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Entertainment Survivor of serial killer's attack retells story to inspire

Survivor of serial killer’s attack retells story to inspire

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LOUISVILLE, Ky. (AP) — As a college student, Holly K. Dunn survived a savage attack by a rail-riding serial killer who left her for dead after her boyfriend was beaten to death. Twenty years later, Dunn is a wife, mother and author of a book retelling her tragedy in hopes of inspiring resilience in others.

Dunn’s life changed forever in August 1997 when Dunn and Chris Maier were attacked by Angel Maturino Resendiz — the notorious “Railroad Killer,” linked to at least 15 murders and executed in Texas in 2006. Dunn and Maier were students at the University of Kentucky and the two were on their way home from a party in Lexington, Kentucky.

Dunn overcame the attack to graduate from UK in 2000, but instead of joining her family’s hotel business, she became an advocate for victims of sexual assault and other violent crimes.

Now her story of survival and healing is recounted in “Sole Survivor.” Dunn said the book’s title has special meaning since she’s the only known survivor of an attack by Resendiz.

Her message to other victims: “Don’t let this destroy you. You can get through this, and there can be life after it does. You can have a happy life. But it does take work.”

Dunn, 40, is back in Kentucky this week to promote the book and talk about how she overcame the trauma of being stabbed and raped and having her boyfriend murdered.

“I hope it’s inspirational to them,” Dunn said in a phone interview Tuesday. “Everybody’s been through something. Yes, my story is very unique. But everybody’s been through brokenness. … If you know that you can go through that brokenness but you can be OK and you can live a happy life, that’s what my book’s trying to tell them.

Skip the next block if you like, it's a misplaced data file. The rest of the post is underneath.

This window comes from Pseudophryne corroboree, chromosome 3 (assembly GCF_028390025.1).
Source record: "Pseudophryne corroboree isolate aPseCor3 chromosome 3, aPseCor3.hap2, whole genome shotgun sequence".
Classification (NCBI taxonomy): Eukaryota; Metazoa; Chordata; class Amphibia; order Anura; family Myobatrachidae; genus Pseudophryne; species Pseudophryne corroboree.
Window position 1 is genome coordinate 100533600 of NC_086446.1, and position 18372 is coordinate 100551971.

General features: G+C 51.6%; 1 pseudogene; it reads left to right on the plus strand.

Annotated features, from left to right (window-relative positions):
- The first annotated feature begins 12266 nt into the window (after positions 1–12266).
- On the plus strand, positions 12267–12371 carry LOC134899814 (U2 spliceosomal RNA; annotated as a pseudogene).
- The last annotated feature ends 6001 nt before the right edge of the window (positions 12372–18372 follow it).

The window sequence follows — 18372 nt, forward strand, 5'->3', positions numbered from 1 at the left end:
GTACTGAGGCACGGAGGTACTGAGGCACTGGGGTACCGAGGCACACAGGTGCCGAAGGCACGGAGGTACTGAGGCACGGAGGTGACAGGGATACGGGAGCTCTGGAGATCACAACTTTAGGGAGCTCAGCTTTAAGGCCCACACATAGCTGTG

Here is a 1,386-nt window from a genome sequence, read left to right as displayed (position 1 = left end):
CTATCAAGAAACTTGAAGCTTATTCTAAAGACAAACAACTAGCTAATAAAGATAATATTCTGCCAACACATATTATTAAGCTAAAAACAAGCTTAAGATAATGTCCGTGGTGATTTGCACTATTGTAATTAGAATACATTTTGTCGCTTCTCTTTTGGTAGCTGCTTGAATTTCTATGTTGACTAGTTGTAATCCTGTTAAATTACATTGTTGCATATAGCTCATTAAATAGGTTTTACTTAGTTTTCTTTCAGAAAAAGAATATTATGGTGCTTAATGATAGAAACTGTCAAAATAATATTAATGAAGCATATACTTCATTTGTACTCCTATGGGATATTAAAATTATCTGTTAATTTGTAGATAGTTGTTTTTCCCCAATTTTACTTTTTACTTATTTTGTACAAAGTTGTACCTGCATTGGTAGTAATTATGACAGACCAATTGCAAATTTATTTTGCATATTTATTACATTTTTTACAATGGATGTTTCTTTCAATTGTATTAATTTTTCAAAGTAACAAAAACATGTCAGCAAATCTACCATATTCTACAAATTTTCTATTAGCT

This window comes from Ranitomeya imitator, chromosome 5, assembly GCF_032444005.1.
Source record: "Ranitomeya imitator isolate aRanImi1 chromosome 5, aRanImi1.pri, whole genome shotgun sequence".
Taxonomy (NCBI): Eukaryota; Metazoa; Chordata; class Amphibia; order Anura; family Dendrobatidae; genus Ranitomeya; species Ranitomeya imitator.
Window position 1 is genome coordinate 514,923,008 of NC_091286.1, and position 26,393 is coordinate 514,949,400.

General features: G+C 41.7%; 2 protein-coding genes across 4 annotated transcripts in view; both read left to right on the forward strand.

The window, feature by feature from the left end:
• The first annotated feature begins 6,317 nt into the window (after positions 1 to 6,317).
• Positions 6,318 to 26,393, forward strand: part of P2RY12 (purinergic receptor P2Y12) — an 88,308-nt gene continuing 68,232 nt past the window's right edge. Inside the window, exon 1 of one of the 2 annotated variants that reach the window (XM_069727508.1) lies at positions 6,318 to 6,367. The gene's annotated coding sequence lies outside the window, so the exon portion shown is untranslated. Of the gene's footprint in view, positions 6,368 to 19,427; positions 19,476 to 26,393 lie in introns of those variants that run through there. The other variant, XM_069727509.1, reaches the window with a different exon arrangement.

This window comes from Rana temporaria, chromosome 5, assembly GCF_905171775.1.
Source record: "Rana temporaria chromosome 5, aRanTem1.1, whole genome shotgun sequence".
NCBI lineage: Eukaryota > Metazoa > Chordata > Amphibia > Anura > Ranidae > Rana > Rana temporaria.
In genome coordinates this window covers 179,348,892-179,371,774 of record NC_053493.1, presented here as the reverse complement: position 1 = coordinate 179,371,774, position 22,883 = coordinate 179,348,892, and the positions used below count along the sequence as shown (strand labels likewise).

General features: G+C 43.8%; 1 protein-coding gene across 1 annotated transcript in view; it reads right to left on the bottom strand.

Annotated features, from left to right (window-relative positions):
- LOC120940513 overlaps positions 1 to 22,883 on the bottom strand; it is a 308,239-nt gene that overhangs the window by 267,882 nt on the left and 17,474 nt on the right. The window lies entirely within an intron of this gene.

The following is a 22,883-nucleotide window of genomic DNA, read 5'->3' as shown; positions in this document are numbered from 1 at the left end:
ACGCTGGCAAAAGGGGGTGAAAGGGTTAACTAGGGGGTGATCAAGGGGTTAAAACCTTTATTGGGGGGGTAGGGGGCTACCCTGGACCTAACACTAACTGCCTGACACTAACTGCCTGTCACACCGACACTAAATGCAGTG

“If you’re happy in your life, then you’ve survived, you’ve thrived.”

Dunn, the mother of two boys, ages 1 and 5, said she reached “an emotional point” where she was able to write the book with Heather Ebert, a friend and writer. But there were lots of tears along the way, she said.

As part of her healing, she sought out books from survivors of attacks. Dunn wanted to do the same for other victims by telling her own story.

“When I was going through my healing, I needed to know that I was normal,” she said. “I needed to hear that everything you’re going through is OK. It’s OK to feel that way.”

Dunn became a motivational speaker and activist. She co-founded Holly’s House, an advocacy center for victims in her hometown of Evansville, Indiana.

After the attack, Dunn spent five days in the hospital. She suffered a broken eye socket, a broken jaw and cuts to her head and face. The emotional healing took much longer.

“For a long time, I avoided railroad tracks any way I could,” she said. “And anytime I heard the sound of a train, I just kind of shut down.”

Dunn and Maier were attacked while walking along railroad tracks.

She remembers her 21-year-old boyfriend as a “larger than life, gregarious” theater major who liked wrapping his friends in bear hugs. Maier was killed with a 50-pound (23-kilogram) rock.

Her attacker was executed in Texas for the slaying of a physician during the deadly spree that earned Resendiz a spot on the FBI’s Most Wanted list.

Dunn said she forgave her attacker. “I did that for myself,” she said. “So I let all those bad feelings go with him.”


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